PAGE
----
Answers to Quora Questions
Photo depicts the ancient synagogue of Susia near Yata in the Hebron Hills.
The question was,
How do Jews justify the researches that prove Palestinians are the descendants of Canaanites?
There is no such proof.
Â DNA findings show that ever people in the region such as Kurds, Jews, and Turks, Arabs, and Palestinians have similar DNA combinations.
Â This does NOT mean they are related. It does show that they once shared a similar environment!
YDNA Jews (Rough Approximation from Different Studies
Â E1b1b1 (M35) 20%
Â G (M201) 7%
Â J1 or J* (12f2b) 20%
Â J2 (M172) 20%
Â Q1 (P36) 5%
Â R1a1a (M17) 12%
Â R1b1 (P25) 11%
The above figures are averages of different studies of both Ashkenazi and Sephardi.Â
Â Comparing with other peoples:
Â E1b1b1 is North African and Balkans (Greek) associated. Sephardim higher than Asheknazim.
Â J1 is Arabian peninsula dominant. Higher in Sephardim but not unduly so.
Â J2 is Canaanite-Lebanon, Jewish Cohanim.
Â Q1 is Siberian and Amerindian, assumedly Ashkenazi.
Â R1a is East European mainly Ashkenazim.
Â R1b is West European mainly Sephardim.
Palestinian DNA Y haplogroup distribution is similar to that of the Jews but less so than Kurds and the Turks of Turkey.
Christian and Muslim Palestinians showed genetic differences. The majority of Palestinian Christians (31.82%) were a subclade of E1b1b, followed by G2a (11.36%), and J1 (9.09%). The majority of Palestinian Muslims were haplogroup J1 (37.82%) followed by E1b1b (19.33%), and T (5.88%). The study sample consisted of 44 Palestinian Christians and 119 Palestinian Muslims.[181Â
Â Haplogoup T is from Arabia and Ethiopia.
Wells identified the haplogroup of the Canaanites as haplogroup J2 which originated in northern Mesopotamia. The National Geographic Genographic Project linked haplogroup J2 to the site of Jericho, Tel el-Sultan, ca. 8500 BCE and indicated that in modern populations, haplogroup J2 is found primarily in the Middle East, but also along the coasts of North Africa and Southern Europe, with especially high distribution among present-day Jewish populations (30%), Southern Italians (20%), and lower frequencies in Southern Spain (10%).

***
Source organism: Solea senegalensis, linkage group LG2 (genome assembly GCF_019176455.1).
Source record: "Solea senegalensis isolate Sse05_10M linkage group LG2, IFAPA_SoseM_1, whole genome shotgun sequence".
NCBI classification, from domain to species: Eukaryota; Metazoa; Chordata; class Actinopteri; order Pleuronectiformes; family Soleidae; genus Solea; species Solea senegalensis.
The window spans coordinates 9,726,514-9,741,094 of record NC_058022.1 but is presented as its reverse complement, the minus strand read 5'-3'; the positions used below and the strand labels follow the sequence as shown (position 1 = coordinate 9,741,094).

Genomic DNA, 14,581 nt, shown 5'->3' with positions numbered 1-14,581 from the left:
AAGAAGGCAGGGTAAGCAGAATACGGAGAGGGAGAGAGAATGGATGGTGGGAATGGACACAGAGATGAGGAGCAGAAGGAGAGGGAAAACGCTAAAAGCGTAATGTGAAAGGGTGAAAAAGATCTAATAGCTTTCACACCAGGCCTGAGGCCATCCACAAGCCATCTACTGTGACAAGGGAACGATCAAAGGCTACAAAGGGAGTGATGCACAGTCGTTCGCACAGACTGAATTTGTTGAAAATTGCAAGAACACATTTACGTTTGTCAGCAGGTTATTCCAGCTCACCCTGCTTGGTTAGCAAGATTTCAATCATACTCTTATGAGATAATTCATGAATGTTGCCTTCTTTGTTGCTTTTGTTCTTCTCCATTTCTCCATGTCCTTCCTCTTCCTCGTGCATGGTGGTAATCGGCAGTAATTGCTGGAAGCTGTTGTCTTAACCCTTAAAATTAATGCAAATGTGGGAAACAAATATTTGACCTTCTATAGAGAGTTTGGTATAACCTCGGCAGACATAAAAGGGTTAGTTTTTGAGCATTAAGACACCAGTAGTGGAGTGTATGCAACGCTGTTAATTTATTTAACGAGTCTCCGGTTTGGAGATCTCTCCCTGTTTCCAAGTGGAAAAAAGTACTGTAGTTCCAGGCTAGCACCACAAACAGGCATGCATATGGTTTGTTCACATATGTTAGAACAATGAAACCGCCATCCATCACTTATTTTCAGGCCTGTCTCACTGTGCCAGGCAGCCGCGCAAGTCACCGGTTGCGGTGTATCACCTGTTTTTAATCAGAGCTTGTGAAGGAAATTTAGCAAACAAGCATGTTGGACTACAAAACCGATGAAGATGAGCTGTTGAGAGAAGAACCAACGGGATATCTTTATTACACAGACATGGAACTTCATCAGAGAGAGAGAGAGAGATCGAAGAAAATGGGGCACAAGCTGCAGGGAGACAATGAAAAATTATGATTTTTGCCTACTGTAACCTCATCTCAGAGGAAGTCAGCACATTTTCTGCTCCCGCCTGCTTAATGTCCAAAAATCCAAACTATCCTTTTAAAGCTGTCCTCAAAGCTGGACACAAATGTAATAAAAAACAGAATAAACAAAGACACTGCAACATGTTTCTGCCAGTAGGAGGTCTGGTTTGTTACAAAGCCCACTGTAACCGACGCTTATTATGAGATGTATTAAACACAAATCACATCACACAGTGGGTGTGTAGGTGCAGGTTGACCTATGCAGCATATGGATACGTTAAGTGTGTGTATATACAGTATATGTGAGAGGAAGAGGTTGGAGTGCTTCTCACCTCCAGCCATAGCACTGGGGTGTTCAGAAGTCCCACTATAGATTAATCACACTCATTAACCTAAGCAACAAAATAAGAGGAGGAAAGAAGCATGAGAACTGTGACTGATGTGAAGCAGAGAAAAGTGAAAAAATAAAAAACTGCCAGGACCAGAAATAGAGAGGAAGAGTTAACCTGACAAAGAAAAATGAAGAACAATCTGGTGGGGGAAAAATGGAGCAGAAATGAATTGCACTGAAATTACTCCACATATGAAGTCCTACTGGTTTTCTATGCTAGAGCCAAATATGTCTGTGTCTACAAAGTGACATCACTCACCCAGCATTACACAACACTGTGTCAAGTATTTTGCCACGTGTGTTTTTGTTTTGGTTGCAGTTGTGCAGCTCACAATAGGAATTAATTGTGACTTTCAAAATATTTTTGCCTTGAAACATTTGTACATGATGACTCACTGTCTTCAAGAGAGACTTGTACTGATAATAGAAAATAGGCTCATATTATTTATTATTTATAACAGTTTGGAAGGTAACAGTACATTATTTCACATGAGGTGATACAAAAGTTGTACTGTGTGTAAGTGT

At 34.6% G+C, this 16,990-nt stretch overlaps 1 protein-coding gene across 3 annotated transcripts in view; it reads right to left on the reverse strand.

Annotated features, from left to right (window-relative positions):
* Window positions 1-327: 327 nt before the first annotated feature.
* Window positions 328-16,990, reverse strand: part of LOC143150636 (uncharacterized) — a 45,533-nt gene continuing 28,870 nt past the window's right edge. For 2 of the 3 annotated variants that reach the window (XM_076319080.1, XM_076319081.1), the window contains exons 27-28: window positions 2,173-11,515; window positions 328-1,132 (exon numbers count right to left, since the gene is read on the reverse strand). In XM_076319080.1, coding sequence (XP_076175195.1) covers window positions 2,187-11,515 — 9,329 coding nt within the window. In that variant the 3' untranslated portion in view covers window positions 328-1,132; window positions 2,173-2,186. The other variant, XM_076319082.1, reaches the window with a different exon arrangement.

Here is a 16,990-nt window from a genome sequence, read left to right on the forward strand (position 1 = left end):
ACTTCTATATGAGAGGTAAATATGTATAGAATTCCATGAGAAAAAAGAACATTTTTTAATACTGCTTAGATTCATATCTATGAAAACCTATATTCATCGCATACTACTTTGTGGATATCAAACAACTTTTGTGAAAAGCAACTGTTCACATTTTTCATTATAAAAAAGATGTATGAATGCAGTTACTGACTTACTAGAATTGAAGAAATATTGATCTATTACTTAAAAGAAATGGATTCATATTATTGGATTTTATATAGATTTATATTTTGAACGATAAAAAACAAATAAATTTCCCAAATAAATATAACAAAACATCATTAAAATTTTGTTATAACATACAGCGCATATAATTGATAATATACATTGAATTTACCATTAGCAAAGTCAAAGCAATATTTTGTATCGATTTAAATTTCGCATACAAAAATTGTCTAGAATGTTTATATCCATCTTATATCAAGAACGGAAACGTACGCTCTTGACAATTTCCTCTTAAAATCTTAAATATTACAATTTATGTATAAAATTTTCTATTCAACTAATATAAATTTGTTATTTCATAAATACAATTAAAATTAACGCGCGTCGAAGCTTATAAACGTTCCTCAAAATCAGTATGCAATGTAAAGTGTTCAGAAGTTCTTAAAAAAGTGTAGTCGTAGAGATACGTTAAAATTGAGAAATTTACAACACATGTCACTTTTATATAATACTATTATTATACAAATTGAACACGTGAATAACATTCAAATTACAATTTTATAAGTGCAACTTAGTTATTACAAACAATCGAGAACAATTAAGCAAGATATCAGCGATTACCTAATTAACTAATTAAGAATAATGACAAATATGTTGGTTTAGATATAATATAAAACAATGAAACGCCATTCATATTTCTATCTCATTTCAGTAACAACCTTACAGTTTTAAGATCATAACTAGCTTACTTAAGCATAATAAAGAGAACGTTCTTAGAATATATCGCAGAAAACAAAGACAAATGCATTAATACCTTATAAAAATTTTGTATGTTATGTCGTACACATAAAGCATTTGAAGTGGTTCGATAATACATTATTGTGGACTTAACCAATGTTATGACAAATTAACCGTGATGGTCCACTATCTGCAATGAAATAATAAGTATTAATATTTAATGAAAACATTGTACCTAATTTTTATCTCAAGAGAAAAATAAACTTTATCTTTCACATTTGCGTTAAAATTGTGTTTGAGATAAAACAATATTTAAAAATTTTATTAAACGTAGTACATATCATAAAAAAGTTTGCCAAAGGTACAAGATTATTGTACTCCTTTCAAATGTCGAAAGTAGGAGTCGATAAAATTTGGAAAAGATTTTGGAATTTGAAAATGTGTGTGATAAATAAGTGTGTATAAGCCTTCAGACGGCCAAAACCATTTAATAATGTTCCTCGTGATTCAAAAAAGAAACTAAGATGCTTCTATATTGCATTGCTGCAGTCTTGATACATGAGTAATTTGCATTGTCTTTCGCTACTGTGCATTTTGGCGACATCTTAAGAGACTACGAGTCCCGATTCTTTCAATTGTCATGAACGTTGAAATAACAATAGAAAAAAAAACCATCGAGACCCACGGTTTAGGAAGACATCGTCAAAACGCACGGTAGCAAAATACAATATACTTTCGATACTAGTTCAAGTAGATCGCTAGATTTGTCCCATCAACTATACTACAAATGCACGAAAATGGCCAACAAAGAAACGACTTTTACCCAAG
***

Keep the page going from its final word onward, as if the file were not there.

Most Palestinians in Judea & Samaria were formerly Jews
Â By Rachel Avraham
Â The American archeologist Eric Cline reported in his book Jerusalem Besieged: â€˜Although some would disagree, historians and archeologists have generally concluded that most, if not all, modern Palestinians are probably more closely related to the Arabs of Saudi Arabia, Yemen, Jordan, and other countries than they are to the ancient Jebusites, Canaanites, or Philistines. The major movements of those Arabs into the region occurred after 600 CE, more than 1,600 years after David and the Israelites had vanquished the original inhabitants of the land.â€™ This fact is confirmed by Sherif Hussein, the Guardian of Islamic Holy Places of Arabia, who stated that the Palestinians ancestors had only been in the region for 1,000 years.
There is NO REAL SIMILARITY between Jews and Palestinians other than that the relative percentages of each of the component types are roughly similar though each type is quite distinct. I would attribute this similarity to environment. Once DNA studies wake up and start factoring in the environment the similarity is liable to disappear altogether.
Â There are elements on both the Israeli Secular right wing and the Pro-Palestinian Left who each for their own reasons would like to see a stronger similarity between Jews and Palestinians. This however is not really there. I myself was approached by a political activist and asked to lend my weight to such an idea. Naturally I refused.
Were then do the Palestinians Come From?
G. Breuer in a Hebrew-Language article in"Mida Beitar" (26 February, 2018) gives a useful summary: The notes below are my own but based on the article by Breuer.
Yasser Arafat used to encourage the Palestinians to claim Canaanite ancestry.
Â Family traditions of the Palestinians however mostly claim that they came from Arabia. A minority claim Kurdish or Egyptian origins. A few allude to possible Jewish, or Samaritan, ancestry. None of them seem to mention the Philistines.
Â One family in Schechem that claimed Canaanite origin was traced back to Aleppo in Syria. Under the Ottoman Turkish Empire borders were quite fluid and people moved freely from one area to another. Most of the Arab Palestinian families traced themselves either to Northwest Arabia or to Yemen in the south. Even Christian Palestinians turned out to have traditions of Arabian or Beduin ancestry.
Â There was one family in the Arab village of Yata (in the Hebron Hills) who really do seem to be of Jewish origin. Two members of this family have converted to Judaism.
Â The Arab city of Hebron is divided between families of Kurdish origin and those who were Arab Christians before the coming of Islam. Families from Egypt also settled in Hebron.